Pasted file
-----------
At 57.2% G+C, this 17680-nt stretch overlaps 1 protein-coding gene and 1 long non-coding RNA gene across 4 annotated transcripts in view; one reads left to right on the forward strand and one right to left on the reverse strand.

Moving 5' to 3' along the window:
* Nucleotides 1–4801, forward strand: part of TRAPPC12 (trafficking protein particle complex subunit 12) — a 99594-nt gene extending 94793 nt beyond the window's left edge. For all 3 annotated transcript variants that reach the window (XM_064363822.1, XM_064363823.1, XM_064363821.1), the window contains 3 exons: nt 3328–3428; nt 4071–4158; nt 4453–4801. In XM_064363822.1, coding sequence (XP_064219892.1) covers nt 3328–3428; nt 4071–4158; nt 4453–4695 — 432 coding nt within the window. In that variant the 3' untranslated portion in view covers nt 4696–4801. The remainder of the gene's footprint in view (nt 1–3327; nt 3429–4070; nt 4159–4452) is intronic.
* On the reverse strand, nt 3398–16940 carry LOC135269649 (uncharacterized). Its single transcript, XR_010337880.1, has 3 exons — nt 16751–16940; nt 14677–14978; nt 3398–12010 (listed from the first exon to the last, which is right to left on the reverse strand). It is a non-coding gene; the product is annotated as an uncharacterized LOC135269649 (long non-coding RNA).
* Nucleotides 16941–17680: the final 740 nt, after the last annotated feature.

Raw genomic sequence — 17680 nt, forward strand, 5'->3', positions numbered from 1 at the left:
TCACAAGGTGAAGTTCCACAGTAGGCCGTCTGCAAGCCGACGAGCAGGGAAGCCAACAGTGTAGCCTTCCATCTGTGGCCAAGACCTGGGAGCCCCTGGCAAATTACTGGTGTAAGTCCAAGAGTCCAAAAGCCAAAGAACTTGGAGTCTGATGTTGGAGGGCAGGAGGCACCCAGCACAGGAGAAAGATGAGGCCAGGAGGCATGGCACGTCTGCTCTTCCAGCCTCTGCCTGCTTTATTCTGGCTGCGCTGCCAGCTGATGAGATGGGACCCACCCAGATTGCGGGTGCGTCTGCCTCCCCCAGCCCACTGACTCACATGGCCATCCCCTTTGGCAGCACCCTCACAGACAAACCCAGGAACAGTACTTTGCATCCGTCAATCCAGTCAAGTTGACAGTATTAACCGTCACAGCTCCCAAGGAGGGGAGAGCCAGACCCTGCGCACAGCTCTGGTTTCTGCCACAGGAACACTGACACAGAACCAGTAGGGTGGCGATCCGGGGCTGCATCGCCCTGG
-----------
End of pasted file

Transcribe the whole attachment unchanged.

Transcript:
At 57.2% G+C, this 17680-nt stretch overlaps 1 protein-coding gene and 1 long non-coding RNA gene across 4 annotated transcripts in view; one reads left to right on the forward strand and one right to left on the reverse strand.

Moving 5' to 3' along the window:
* Nucleotides 1–4801, forward strand: part of TRAPPC12 (trafficking protein particle complex subunit 12) — a 99594-nt gene extending 94793 nt beyond the window's left edge. For all 3 annotated transcript variants that reach the window (XM_064363822.1, XM_064363823.1, XM_064363821.1), the window contains 3 exons: nt 3328–3428; nt 4071–4158; nt 4453–4801. In XM_064363822.1, coding sequence (XP_064219892.1) covers nt 3328–3428; nt 4071–4158; nt 4453–4695 — 432 coding nt within the window. In that variant the 3' untranslated portion in view covers nt 4696–4801. The remainder of the gene's footprint in view (nt 1–3327; nt 3429–4070; nt 4159–4452) is intronic.
* On the reverse strand, nt 3398–16940 carry LOC135269649 (uncharacterized). Its single transcript, XR_010337880.1, has 3 exons — nt 16751–16940; nt 14677–14978; nt 3398–12010 (listed from the first exon to the last, which is right to left on the reverse strand). It is a non-coding gene; the product is annotated as an uncharacterized LOC135269649 (long non-coding RNA).
* Nucleotides 16941–17680: the final 740 nt, after the last annotated feature.

Raw genomic sequence — 17680 nt, forward strand, 5'->3', positions numbered from 1 at the left:
TCACAAGGTGAAGTTCCACAGTAGGCCGTCTGCAAGCCGACGAGCAGGGAAGCCAACAGTGTAGCCTTCCATCTGTGGCCAAGACCTGGGAGCCCCTGGCAAATTACTGGTGTAAGTCCAAGAGTCCAAAAGCCAAAGAACTTGGAGTCTGATGTTGGAGGGCAGGAGGCACCCAGCACAGGAGAAAGATGAGGCCAGGAGGCATGGCACGTCTGCTCTTCCAGCCTCTGCCTGCTTTATTCTGGCTGCGCTGCCAGCTGATGAGATGGGACCCACCCAGATTGCGGGTGCGTCTGCCTCCCCCAGCCCACTGACTCACATGGCCATCCCCTTTGGCAGCACCCTCACAGACAAACCCAGGAACAGTACTTTGCATCCGTCAATCCAGTCAAGTTGACAGTATTAACCGTCACAGCTCCCAAGGAGGGGAGAGCCAGACCCTGCGCACAGCTCTGGTTTCTGCCACAGGAACACTGACACAGAACCAGTAGGGTGGCGATCCGGGGCTGCATCGCCCTGG